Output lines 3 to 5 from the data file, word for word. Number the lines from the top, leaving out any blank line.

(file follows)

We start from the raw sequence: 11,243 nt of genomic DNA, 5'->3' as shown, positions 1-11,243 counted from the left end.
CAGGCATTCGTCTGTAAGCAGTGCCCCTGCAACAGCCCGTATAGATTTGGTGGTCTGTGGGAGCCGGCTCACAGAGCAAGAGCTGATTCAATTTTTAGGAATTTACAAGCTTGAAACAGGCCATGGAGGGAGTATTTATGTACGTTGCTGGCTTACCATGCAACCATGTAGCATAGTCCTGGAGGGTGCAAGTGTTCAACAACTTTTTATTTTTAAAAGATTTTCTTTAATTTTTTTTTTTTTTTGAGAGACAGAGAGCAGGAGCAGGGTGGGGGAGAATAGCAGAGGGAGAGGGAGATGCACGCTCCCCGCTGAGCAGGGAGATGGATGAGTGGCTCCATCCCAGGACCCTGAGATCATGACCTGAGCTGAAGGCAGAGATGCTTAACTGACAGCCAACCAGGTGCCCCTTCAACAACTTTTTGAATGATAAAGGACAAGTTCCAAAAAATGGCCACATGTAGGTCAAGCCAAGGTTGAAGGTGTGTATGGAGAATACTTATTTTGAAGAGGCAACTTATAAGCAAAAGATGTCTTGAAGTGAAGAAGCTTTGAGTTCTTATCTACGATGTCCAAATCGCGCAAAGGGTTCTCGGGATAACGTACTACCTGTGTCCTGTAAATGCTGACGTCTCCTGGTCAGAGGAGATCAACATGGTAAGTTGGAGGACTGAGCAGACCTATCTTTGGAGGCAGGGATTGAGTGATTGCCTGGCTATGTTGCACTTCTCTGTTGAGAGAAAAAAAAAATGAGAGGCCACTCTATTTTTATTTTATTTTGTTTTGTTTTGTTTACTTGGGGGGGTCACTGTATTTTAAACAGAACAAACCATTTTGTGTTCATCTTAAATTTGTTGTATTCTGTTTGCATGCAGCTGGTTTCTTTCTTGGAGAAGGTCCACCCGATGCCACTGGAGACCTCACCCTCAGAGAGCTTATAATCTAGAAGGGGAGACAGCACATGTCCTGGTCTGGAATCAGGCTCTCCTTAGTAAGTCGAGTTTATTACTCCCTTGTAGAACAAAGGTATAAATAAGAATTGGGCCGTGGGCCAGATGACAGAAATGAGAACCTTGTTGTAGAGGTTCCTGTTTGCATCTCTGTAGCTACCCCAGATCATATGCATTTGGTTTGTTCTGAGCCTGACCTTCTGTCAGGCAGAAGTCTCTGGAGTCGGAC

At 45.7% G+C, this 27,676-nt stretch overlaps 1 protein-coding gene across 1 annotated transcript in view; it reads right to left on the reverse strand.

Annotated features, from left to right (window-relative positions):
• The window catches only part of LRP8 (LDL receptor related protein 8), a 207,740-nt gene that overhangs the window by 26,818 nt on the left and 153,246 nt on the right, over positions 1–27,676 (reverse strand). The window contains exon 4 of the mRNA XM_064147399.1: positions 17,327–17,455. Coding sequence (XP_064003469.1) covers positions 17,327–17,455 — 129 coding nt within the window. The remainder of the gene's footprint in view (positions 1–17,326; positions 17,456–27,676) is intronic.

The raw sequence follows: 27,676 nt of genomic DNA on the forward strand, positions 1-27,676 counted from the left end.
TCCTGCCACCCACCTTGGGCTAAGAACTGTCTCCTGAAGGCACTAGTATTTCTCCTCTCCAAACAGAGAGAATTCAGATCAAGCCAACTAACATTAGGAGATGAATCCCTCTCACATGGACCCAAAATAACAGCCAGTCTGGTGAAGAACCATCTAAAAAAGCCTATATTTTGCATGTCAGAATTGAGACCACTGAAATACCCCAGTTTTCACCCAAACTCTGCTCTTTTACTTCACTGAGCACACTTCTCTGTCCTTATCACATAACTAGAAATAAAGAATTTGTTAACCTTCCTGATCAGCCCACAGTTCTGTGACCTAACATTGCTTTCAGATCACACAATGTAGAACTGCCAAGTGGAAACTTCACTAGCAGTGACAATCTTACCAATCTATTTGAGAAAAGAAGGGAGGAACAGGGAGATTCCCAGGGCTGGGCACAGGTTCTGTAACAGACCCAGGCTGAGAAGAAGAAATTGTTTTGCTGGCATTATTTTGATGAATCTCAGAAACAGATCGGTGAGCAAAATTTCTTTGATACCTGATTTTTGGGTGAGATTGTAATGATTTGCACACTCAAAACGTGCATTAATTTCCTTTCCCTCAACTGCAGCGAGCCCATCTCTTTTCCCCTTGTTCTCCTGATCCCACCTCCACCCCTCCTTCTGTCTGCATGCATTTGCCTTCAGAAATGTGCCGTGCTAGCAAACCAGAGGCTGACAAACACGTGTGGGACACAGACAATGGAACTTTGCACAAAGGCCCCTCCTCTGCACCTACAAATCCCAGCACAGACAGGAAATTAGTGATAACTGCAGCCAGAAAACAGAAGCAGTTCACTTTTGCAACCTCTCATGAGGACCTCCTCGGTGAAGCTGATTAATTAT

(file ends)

At 45.7% G+C, this 27,676-nt stretch overlaps 1 protein-coding gene across 1 annotated transcript in view; it reads right to left on the reverse strand.

Annotated features, from left to right (window-relative positions):
• The window catches only part of LRP8 (LDL receptor related protein 8), a 207,740-nt gene that overhangs the window by 26,818 nt on the left and 153,246 nt on the right, over positions 1–27,676 (reverse strand). The window contains exon 4 of the mRNA XM_064147399.1: positions 17,327–17,455. Coding sequence (XP_064003469.1) covers positions 17,327–17,455 — 129 coding nt within the window. The remainder of the gene's footprint in view (positions 1–17,326; positions 17,456–27,676) is intronic.